President-elect Joe Biden will distribute all doses of coronavirus vaccines Pfizer and Moderna provide to the US as soon as they are available, reversing the Trump administration’s strategy of holding back half the supply as booster doses for those who get their first shots, a transition team spokesperson told CNN.
President-elect Jo Biden’s transition team said he will release all available doses of coronavirus vaccines
‘The President-elect believes we must accelerate distribution of the vaccine while continuing to ensure the Americans who need it most get it as soon as possible,’ said transition spokesman TJ Ducklo said.
‘He supports releasing available doses immediately, and believes the government should stop holding back vaccine supply so we can get more shots in Americans’ arms now.
‘He will share additional details next week on how his Administration will begin releasing available doses when he assumes office on January 20th.’
Releasing all available doses would double the supply of vaccines to US states, in the hopes of speeding the agonizingly slow rollout.
The US has only vaccinated 6.25 million people against coronavirus, despite distributing nearly 21.5 million doses of the shots and fewer than two percent of Americans have gotten their first shots, Bloomberg data reveals.
But some of the states that have gotten through the doses allocated to them fastest got smaller initial shipments, raising questions over whether the additional doses could simply clog an already-sluggish distribution and administration chain.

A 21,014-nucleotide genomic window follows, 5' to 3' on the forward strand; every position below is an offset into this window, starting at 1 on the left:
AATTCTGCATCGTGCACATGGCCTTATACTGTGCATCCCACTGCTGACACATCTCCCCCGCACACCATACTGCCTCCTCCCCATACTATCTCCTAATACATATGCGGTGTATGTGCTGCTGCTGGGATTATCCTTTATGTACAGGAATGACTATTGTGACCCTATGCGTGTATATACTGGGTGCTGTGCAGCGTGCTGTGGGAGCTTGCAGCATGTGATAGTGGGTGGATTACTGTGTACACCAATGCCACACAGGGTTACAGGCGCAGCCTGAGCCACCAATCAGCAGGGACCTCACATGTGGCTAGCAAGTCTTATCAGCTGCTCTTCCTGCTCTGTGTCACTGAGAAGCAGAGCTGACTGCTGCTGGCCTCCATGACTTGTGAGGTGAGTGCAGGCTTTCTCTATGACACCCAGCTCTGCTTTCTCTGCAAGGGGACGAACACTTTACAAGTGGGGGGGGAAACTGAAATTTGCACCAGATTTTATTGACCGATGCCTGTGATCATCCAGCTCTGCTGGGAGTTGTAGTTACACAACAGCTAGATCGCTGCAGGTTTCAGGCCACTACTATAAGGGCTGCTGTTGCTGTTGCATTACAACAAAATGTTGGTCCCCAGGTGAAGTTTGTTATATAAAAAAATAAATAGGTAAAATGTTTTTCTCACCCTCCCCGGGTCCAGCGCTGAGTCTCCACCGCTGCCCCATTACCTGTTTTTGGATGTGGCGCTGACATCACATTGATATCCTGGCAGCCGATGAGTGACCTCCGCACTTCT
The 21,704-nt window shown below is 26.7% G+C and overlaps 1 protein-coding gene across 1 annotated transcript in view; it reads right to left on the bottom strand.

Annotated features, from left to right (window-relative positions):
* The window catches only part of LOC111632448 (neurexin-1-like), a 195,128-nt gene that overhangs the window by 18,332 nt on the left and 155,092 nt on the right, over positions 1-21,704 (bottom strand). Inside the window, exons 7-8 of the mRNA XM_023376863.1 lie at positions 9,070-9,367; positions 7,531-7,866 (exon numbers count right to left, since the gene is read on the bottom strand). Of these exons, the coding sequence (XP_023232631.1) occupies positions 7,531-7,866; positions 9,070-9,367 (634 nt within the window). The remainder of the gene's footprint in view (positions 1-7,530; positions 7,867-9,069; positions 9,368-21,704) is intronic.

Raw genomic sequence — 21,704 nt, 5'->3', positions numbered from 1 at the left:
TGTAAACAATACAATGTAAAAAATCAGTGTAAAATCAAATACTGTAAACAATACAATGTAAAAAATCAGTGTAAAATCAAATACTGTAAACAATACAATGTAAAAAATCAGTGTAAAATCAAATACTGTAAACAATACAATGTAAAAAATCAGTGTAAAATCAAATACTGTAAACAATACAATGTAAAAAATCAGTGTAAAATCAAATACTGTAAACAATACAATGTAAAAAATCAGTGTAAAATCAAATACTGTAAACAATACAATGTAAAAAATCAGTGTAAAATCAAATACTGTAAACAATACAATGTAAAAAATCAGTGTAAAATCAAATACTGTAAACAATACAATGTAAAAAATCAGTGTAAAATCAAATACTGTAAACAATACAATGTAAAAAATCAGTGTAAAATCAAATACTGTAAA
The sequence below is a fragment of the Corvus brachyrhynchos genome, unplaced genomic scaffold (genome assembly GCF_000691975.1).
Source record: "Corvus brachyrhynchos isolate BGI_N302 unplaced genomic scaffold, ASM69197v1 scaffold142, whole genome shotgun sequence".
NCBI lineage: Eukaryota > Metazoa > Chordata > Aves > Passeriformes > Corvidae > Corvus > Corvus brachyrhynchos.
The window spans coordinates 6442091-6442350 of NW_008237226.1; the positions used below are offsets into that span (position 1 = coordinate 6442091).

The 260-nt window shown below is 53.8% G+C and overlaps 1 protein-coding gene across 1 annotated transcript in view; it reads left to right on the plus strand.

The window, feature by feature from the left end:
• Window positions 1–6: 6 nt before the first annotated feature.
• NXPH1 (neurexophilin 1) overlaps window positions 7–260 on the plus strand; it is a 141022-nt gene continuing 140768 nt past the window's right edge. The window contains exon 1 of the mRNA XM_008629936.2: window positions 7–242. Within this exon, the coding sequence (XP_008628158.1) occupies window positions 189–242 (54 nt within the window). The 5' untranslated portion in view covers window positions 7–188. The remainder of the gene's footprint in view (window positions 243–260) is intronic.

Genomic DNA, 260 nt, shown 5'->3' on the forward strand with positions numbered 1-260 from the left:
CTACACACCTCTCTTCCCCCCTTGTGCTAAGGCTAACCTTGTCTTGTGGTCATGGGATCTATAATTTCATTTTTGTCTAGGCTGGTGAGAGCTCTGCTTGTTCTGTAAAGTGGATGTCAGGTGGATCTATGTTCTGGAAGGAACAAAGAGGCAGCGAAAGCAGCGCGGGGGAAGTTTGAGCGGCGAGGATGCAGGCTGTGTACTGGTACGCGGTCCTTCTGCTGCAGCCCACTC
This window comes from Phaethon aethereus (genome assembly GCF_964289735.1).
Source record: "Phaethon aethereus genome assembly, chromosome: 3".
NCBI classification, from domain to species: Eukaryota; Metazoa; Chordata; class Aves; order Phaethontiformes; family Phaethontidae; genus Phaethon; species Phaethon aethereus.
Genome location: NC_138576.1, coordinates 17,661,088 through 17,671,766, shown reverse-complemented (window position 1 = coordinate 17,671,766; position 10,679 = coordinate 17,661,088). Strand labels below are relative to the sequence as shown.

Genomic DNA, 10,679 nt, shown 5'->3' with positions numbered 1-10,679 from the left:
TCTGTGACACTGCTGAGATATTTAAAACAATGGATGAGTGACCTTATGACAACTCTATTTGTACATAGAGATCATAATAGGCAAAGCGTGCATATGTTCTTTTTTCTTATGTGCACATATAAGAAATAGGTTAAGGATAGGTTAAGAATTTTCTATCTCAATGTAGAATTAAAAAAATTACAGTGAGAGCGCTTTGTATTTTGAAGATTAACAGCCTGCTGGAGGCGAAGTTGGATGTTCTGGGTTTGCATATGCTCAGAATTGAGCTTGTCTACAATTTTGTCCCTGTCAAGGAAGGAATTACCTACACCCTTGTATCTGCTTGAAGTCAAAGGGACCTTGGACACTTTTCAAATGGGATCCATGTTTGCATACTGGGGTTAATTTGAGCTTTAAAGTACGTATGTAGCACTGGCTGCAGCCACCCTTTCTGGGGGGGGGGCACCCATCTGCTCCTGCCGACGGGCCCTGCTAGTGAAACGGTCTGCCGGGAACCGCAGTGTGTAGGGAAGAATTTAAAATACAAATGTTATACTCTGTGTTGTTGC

Patience is wearing thin in the US, where a record 4,085 people died of COVID-19 Thursday, bringing the death toll to more than 365,000, with nearly 275,000 new infections in the past 24 hours.
President-elect Biden will release all available doses of coronavirus vaccines in an effort to speed the US rollout that has seen just 6.25 million Americans vaccinated – less than 2% of the population – and ending Trump’s plan to hold back doses
More than 21 million doses of COVID-19 vaccines have been distributed to states but some like North Dakota have received fewer than promised
Vaccination is off to a ‘rocky start,’ Director of the National Institutes of Health (NIH), Dr Francis Collins, admitted, adding that he was unsurprised by the stumbling blocks the US has hit so far.
Nationally, the rollout effort is in chaos, with every state, county, city and even hospital creating its own plan.
As a result, the success of each of these programs varies wildly from state to state. While millions of doses of precious COVID-19 vaccine are sitting on shelves in some states, others are quickly getting shots and arms. Some cities and counties are running out of doses before the federal government can restock them.
North Dakota leads the pack for turning doses delivered into shots-in-arms. It has used 62 percent of its 43,950 doses – more than any other state.
West Virginia – a state known for some of the worst health problems in the nation and the seat of ‘deaths of despair’ – has already vaccinated more than four percent of its residents, the highest percentage of any state, according to Reuters.
North Dakota and West Virginia have consistently used more than half of the doses allocated to them, while Mississippi an Georgia have struggled to give out a third of their supplies